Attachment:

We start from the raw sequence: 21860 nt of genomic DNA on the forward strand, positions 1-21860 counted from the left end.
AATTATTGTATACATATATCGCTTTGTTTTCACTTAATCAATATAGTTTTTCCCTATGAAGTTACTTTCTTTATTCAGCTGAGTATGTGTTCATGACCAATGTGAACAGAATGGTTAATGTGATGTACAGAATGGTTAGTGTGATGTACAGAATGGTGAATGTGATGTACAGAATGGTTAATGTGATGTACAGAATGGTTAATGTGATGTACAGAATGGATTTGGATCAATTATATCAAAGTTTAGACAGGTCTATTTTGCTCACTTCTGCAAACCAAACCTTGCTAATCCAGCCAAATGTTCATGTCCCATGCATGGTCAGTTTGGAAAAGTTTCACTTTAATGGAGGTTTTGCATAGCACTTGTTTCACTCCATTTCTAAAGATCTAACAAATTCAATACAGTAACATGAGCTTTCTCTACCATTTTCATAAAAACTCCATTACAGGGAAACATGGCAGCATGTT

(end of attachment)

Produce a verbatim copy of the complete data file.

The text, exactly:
We start from the raw sequence: 21860 nt of genomic DNA on the forward strand, positions 1-21860 counted from the left end.
AATTATTGTATACATATATCGCTTTGTTTTCACTTAATCAATATAGTTTTTCCCTATGAAGTTACTTTCTTTATTCAGCTGAGTATGTGTTCATGACCAATGTGAACAGAATGGTTAATGTGATGTACAGAATGGTTAGTGTGATGTACAGAATGGTGAATGTGATGTACAGAATGGTTAATGTGATGTACAGAATGGTTAATGTGATGTACAGAATGGATTTGGATCAATTATATCAAAGTTTAGACAGGTCTATTTTGCTCACTTCTGCAAACCAAACCTTGCTAATCCAGCCAAATGTTCATGTCCCATGCATGGTCAGTTTGGAAAAGTTTCACTTTAATGGAGGTTTTGCATAGCACTTGTTTCACTCCATTTCTAAAGATCTAACAAATTCAATACAGTAACATGAGCTTTCTCTACCATTTTCATAAAAACTCCATTACAGGGAAACATGGCAGCATGTT